OK, so to my point.....when I did get enough courage to try and travel by train, it took planning on my part. I tried to secure the closest seat to the vestibule at all costs. I did not want end up seated in the middle of the car - longer struggle to get to the vestibules. Wheelchair - it was one end of the car or the other anyway, no problem. But if I was still in a wheelchair, I would not want to be wheeled down the center aisle of the train to get from car to car. I don't really get this. Even with a disability, I'd rather have the wider seat and leg width on the train. For me to do the plane - forget it. I could if I really wanted to struggle, but with the way my legs are, I can't 'maneuver" with the seats on a plane. Long story and you'd have to understand my disability. And to get down the center aisle of a train car - for what? Someone would still be pushing my wheelchair.......If I wanted something from the cafe, I'd try to get a seat in the car next to to the cafe. When I was on a cane, I would ALWAYS reserve the sleeper next to the Diner on the long distance trains so that if I felt I could make it to breakfast or dinner, it wasn't going to be that much of a walk or struggle to get to the Diner. It's not the steps and the cane - but rather the distance. And I certainly have the option to take meals in my room. I'd rather have a comfortable and more room at my seat than wider aisles. There's still room for wheelchairs (should that come back into play in my life again) at either end of the vestibule. The seating on the Venture cars are subpar and belong to the commuter railroads at best, not for Amtrak, regardless if the States ordered them.

And make this post with a lot of respect for those who are disabled or have mobility issues. This was an absolutely nightmare for me and I know it is for anyone with mobility issues.
 

Amtrak25

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Regardless of seat width, they could have made the cushions thicker, they could have made the seat backs recline, and they could have put the outlet on the frame in the seat in front, not use valuable hip room between the seat cushions. Even buses do that. They must have gotten people from METRA to design these seats.
 

rs9

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Regardless of seat width, they could have made the cushions thicker, they could have made the seat backs recline, and they could have put the outlet on the frame in the seat in front, not use valuable hip room between the seat cushions. Even buses do that. They must have gotten people from METRA to design these seats.

I've seen reports on another forum that the seats do recline. The button is on the base of the seat somewhere. But, perhaps someone here can confirm.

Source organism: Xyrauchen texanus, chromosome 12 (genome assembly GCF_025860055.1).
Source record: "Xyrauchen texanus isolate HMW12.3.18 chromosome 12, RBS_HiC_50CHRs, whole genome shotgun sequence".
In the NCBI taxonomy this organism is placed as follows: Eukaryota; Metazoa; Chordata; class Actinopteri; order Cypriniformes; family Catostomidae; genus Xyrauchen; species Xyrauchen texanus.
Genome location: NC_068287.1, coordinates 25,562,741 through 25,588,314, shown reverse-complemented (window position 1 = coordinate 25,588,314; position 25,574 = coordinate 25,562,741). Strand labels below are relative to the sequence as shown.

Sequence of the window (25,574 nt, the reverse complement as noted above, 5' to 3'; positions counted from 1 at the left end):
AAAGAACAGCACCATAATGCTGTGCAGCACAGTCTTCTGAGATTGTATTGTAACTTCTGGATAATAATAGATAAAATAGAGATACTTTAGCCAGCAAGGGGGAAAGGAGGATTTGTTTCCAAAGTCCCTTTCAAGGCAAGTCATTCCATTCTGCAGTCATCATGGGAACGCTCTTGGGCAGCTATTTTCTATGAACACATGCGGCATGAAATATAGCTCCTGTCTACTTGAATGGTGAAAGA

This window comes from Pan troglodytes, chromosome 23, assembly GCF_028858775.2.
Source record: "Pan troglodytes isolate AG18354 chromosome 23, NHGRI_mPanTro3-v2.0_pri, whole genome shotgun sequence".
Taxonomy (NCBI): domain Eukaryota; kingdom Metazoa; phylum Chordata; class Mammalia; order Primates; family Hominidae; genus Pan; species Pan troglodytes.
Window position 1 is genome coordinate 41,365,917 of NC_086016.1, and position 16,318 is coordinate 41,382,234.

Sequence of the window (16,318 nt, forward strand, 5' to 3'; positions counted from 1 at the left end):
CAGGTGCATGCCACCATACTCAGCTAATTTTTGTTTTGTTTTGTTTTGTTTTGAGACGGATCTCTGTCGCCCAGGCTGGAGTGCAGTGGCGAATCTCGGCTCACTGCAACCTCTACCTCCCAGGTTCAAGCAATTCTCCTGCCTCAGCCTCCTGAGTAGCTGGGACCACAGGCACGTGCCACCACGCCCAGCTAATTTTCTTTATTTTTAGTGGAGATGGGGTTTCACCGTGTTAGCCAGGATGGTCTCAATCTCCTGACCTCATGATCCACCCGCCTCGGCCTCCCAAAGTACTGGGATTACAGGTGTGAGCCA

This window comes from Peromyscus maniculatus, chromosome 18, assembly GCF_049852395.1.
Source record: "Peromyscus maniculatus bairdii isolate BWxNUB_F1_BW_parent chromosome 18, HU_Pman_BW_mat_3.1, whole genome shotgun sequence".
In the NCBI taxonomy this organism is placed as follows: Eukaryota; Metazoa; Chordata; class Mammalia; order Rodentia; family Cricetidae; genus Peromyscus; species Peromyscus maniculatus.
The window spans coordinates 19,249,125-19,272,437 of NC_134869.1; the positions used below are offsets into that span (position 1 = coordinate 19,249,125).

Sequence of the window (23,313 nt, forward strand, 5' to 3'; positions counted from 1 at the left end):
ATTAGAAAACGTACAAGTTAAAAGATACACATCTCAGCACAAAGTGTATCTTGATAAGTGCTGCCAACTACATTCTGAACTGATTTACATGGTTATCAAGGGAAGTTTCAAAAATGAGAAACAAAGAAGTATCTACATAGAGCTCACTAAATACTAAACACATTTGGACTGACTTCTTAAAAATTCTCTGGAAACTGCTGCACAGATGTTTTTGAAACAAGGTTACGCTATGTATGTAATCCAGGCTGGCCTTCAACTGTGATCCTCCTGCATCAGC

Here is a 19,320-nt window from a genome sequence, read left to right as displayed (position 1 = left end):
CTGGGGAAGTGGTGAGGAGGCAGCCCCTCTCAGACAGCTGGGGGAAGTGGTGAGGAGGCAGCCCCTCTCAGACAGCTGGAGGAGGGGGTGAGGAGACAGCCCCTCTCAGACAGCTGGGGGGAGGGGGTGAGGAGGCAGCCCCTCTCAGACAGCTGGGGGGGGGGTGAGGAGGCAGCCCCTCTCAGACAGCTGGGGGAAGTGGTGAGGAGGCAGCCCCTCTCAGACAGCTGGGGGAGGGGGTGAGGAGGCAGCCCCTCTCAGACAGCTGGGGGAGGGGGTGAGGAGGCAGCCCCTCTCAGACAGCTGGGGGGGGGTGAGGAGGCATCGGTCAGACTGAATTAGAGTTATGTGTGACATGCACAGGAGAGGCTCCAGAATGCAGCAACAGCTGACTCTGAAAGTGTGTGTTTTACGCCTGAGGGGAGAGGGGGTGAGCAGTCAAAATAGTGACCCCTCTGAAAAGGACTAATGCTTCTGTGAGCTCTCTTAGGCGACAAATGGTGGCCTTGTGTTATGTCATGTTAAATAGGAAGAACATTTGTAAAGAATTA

joelkfla

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Regardless of seat width, they could have made the cushions thicker, they could have made the seat backs recline, and they could have put the outlet on the frame in the seat in front, not use valuable hip room between the seat cushions. Even buses do that. They must have gotten people from METRA to design these seats.
Have there been multiple first-hand reports that the seats are uncomfortable, or that the cushions are inadequate? All I've seen in this thread is somebody saying that they look uncomfortable.
 

rs9

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Have there been multiple first-hand reports that the seats are uncomfortable, or that the cushions are inadequate? All I've seen in this thread is somebody saying that they look uncomfortable.

I'm waiting to see that myself. What I find to be interesting is that I can't find complaints about Brightline seats as uncomfortable. Are these seats that different outside of their outward appearance?

Granted, Amtrak Midwest trips may be longer in duration than some Brightline trips, which could impact comfort in the long-term.
 

joelkfla

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I'm waiting to see that myself. What I find to be interesting is that I can't find complaints about Brightline seats as uncomfortable. Are these seats that different outside of their outward appearance?

Granted, Amtrak Midwest trips may be longer in duration than some Brightline trips, which could impact comfort in the long-term.
There was one post in another thread by somebody saying Brightliine's new seats are uncomfortable. I haven't seen any other complaints.

I've ridden only once on the old seats, and thought they were fine. But of course, it's only a 1-hour ride so far.